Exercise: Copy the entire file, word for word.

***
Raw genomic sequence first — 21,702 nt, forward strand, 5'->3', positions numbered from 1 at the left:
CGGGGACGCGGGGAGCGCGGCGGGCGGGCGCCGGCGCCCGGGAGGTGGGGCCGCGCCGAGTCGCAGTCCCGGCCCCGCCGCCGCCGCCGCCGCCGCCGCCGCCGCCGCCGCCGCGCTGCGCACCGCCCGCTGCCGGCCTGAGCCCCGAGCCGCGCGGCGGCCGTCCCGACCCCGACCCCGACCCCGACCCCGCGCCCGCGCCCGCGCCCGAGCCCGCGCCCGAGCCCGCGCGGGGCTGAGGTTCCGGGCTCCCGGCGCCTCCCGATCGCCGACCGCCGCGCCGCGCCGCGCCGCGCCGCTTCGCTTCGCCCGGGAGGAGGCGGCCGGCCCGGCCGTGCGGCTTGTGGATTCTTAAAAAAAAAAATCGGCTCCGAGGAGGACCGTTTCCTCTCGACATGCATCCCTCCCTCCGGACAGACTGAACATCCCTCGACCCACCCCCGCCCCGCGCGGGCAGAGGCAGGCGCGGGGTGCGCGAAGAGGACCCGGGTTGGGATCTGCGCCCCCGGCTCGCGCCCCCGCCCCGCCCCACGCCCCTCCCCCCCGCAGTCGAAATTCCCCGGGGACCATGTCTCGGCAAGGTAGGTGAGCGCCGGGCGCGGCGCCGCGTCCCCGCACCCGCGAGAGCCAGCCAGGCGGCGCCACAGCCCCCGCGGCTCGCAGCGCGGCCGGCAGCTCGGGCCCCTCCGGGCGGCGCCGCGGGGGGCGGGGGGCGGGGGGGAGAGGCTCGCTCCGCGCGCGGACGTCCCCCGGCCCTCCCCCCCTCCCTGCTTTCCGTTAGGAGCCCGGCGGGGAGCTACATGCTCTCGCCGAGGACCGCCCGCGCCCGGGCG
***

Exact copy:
Raw genomic sequence first — 21,702 nt, forward strand, 5'->3', positions numbered from 1 at the left:
CGGGGACGCGGGGAGCGCGGCGGGCGGGCGCCGGCGCCCGGGAGGTGGGGCCGCGCCGAGTCGCAGTCCCGGCCCCGCCGCCGCCGCCGCCGCCGCCGCCGCCGCCGCCGCCGCGCTGCGCACCGCCCGCTGCCGGCCTGAGCCCCGAGCCGCGCGGCGGCCGTCCCGACCCCGACCCCGACCCCGACCCCGCGCCCGCGCCCGCGCCCGAGCCCGCGCCCGAGCCCGCGCGGGGCTGAGGTTCCGGGCTCCCGGCGCCTCCCGATCGCCGACCGCCGCGCCGCGCCGCGCCGCGCCGCTTCGCTTCGCCCGGGAGGAGGCGGCCGGCCCGGCCGTGCGGCTTGTGGATTCTTAAAAAAAAAAATCGGCTCCGAGGAGGACCGTTTCCTCTCGACATGCATCCCTCCCTCCGGACAGACTGAACATCCCTCGACCCACCCCCGCCCCGCGCGGGCAGAGGCAGGCGCGGGGTGCGCGAAGAGGACCCGGGTTGGGATCTGCGCCCCCGGCTCGCGCCCCCGCCCCGCCCCACGCCCCTCCCCCCCGCAGTCGAAATTCCCCGGGGACCATGTCTCGGCAAGGTAGGTGAGCGCCGGGCGCGGCGCCGCGTCCCCGCACCCGCGAGAGCCAGCCAGGCGGCGCCACAGCCCCCGCGGCTCGCAGCGCGGCCGGCAGCTCGGGCCCCTCCGGGCGGCGCCGCGGGGGGCGGGGGGCGGGGGGGAGAGGCTCGCTCCGCGCGCGGACGTCCCCCGGCCCTCCCCCCCTCCCTGCTTTCCGTTAGGAGCCCGGCGGGGAGCTACATGCTCTCGCCGAGGACCGCCCGCGCCCGGGCG